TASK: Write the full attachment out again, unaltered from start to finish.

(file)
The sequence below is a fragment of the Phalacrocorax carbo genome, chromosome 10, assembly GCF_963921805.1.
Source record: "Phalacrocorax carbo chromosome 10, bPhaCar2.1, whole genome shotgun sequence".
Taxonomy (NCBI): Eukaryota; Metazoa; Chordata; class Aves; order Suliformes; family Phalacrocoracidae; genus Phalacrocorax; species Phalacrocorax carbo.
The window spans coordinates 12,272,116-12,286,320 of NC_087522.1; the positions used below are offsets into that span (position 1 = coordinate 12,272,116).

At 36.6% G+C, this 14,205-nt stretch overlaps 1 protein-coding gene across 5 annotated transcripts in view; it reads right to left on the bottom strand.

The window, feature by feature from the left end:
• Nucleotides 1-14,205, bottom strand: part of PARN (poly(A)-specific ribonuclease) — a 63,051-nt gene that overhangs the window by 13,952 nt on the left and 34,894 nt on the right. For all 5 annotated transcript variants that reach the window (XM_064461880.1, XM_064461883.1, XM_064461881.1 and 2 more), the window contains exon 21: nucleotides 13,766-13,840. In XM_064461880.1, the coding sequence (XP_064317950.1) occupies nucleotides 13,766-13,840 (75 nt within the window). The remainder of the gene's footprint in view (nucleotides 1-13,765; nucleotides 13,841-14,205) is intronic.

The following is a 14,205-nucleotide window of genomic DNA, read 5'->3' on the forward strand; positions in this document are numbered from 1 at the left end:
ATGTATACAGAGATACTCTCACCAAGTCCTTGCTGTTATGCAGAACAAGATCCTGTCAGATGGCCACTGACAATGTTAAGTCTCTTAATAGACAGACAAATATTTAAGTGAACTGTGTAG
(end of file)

The sequence below is a fragment of the Phalacrocorax carbo genome, chromosome 10, assembly GCF_963921805.1.
Source record: "Phalacrocorax carbo chromosome 10, bPhaCar2.1, whole genome shotgun sequence".
Taxonomy (NCBI): Eukaryota; Metazoa; Chordata; class Aves; order Suliformes; family Phalacrocoracidae; genus Phalacrocorax; species Phalacrocorax carbo.
The window spans coordinates 12,272,116-12,286,320 of NC_087522.1; the positions used below are offsets into that span (position 1 = coordinate 12,272,116).

At 36.6% G+C, this 14,205-nt stretch overlaps 1 protein-coding gene across 5 annotated transcripts in view; it reads right to left on the bottom strand.

The window, feature by feature from the left end:
• Nucleotides 1-14,205, bottom strand: part of PARN (poly(A)-specific ribonuclease) — a 63,051-nt gene that overhangs the window by 13,952 nt on the left and 34,894 nt on the right. For all 5 annotated transcript variants that reach the window (XM_064461880.1, XM_064461883.1, XM_064461881.1 and 2 more), the window contains exon 21: nucleotides 13,766-13,840. In XM_064461880.1, the coding sequence (XP_064317950.1) occupies nucleotides 13,766-13,840 (75 nt within the window). The remainder of the gene's footprint in view (nucleotides 1-13,765; nucleotides 13,841-14,205) is intronic.

The following is a 14,205-nucleotide window of genomic DNA, read 5'->3' on the forward strand; positions in this document are numbered from 1 at the left end:
ATGTATACAGAGATACTCTCACCAAGTCCTTGCTGTTATGCAGAACAAGATCCTGTCAGATGGCCACTGACAATGTTAAGTCTCTTAATAGACAGACAAATATTTAAGTGAACTGTGTAG